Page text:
Yet, Africa’s mega-city, home to 21 million people, is one of the fastest–growing markets globally for Airbnb, the travel and accommodation startup. Alongside African counterparts in Ghana and Mozambique, Nigeria, largely thanks to Lagos, was ranked among Airbnb’s eight fastest growing markets globally last year.
<p class="a1dbe africa“>That growth trajectory is reflected in the growing supply of Airbnb listings in the city, as data from vacation rental data firm AirDNA shows. Between May 2018 and May 2019, available Airbnb listings in Lagos have nearly doubled.
<p class="a1dbe africa“>The booming demand and supply suggests “increasing numbers of travelers are choosing a short-term rental instead of booking traditional accommodation such as a hotel,” says Scott Shatford, chief executive of AirDNA. “You can see this in the particularly large rise in the supply and demand of private rooms.
This could be an indicator of a lag in hotel construction—and Airbnb is taking [up] the slack,” he says.
As such, some of the world’s largest hotel chains are betting big on billion-dollar expansion plans in African cities over the next decade. But in the meantime, savvy Lagos home owners supplying Airbnb rentals are translating that gap into income: over the past year, revenue per available rental has risen 40%, AirDNA data shows.
<p class="a1dbe africa“>Even though there’s no solid tourism data available, industry insiders speculate Lagos welcomes more business travelers than it does holidaying tourists. “Tourism statistics for Nigeria are not as segmented as we’ll like them to be,” admits Funmi Oyatogun, travel blogger and founder of TVP Adventures, an Africa-focused tourism company.
<p class="a1dbe africa“>But using her company’s bookings as sample data, Oyatogun suggests there’s a trend. “We get some tourists who are tracing their African roots or exploring the arts and culture scene but the majority of inbound bookings we get are people are here for work, conferences or events and want to do some touring on the side,” she says.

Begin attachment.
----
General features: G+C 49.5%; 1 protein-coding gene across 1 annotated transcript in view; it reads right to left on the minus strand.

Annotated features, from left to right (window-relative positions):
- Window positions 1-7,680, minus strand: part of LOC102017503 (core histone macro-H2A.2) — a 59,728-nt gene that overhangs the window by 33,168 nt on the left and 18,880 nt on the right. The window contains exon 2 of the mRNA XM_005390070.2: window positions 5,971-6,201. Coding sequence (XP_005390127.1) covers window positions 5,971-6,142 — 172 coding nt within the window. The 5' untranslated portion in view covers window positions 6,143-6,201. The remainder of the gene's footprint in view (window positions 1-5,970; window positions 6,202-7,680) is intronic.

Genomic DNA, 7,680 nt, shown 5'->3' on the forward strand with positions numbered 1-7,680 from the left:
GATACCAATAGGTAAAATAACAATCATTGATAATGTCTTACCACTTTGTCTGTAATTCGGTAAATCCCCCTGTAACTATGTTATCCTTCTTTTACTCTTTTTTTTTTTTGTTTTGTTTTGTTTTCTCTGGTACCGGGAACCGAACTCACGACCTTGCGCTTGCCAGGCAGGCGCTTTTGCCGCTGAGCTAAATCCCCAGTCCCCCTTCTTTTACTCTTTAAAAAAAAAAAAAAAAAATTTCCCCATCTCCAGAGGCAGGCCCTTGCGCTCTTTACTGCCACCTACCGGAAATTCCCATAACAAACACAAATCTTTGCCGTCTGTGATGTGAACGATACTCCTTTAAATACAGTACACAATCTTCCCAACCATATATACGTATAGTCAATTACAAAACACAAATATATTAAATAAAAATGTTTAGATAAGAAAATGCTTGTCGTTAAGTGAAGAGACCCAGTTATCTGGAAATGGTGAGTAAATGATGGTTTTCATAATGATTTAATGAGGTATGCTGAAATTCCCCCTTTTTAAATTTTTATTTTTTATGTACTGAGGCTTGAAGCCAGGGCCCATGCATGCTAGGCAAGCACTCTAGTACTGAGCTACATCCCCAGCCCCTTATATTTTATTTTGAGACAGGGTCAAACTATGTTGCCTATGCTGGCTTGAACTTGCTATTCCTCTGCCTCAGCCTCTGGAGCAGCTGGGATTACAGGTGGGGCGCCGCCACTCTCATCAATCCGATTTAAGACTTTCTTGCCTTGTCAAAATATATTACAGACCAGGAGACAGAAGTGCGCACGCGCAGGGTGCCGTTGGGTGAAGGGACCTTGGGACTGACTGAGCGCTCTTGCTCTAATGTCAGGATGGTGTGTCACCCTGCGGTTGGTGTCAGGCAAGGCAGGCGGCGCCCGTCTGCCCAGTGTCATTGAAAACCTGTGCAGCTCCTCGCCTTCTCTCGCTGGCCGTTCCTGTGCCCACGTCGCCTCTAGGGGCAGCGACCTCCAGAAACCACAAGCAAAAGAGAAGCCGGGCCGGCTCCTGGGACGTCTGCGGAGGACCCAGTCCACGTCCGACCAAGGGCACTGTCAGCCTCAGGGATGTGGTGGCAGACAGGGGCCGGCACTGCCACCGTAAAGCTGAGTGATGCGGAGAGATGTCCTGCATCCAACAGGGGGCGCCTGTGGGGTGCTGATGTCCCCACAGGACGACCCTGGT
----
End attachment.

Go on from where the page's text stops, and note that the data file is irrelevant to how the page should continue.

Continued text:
<p class="a1dbe africa“>In addition to the vast crop of business travelers, a growing local culture for vacationing within rather than outside Nigeria, may also be a factor, Oyatogun says. There’s already growing evidence that young Nigerians are increasingly opting for local travel options, or “staycations” as millennials also call them.
com/wp-content/plugins/OxaRss/images/b5ecb7b88a6a08930f0b104ea93231f0_atlas_xCeKSpjza.png” /><p class="a1dbe africa“>Another important market that appears to be driving Airbnb bookings in Lagos: the large number of Nigerians who live abroad who return home for holidays during the festive season.
<p class="a1dbe africa“>Data also supports that theory as a comparison of the rate of bookings year round, suggests “high seasonality in Lagos” with occupancy peaking between August and December, Shatford says.
<p class="a1dbe africa“>Folarin Odunayo, a Toronto-based Nigerian who frequently returns home for holidays and only stays in local Airbnbs attributes the startup’s seeming popularity among diaspora Nigerians to familiarity and seeking better value for money.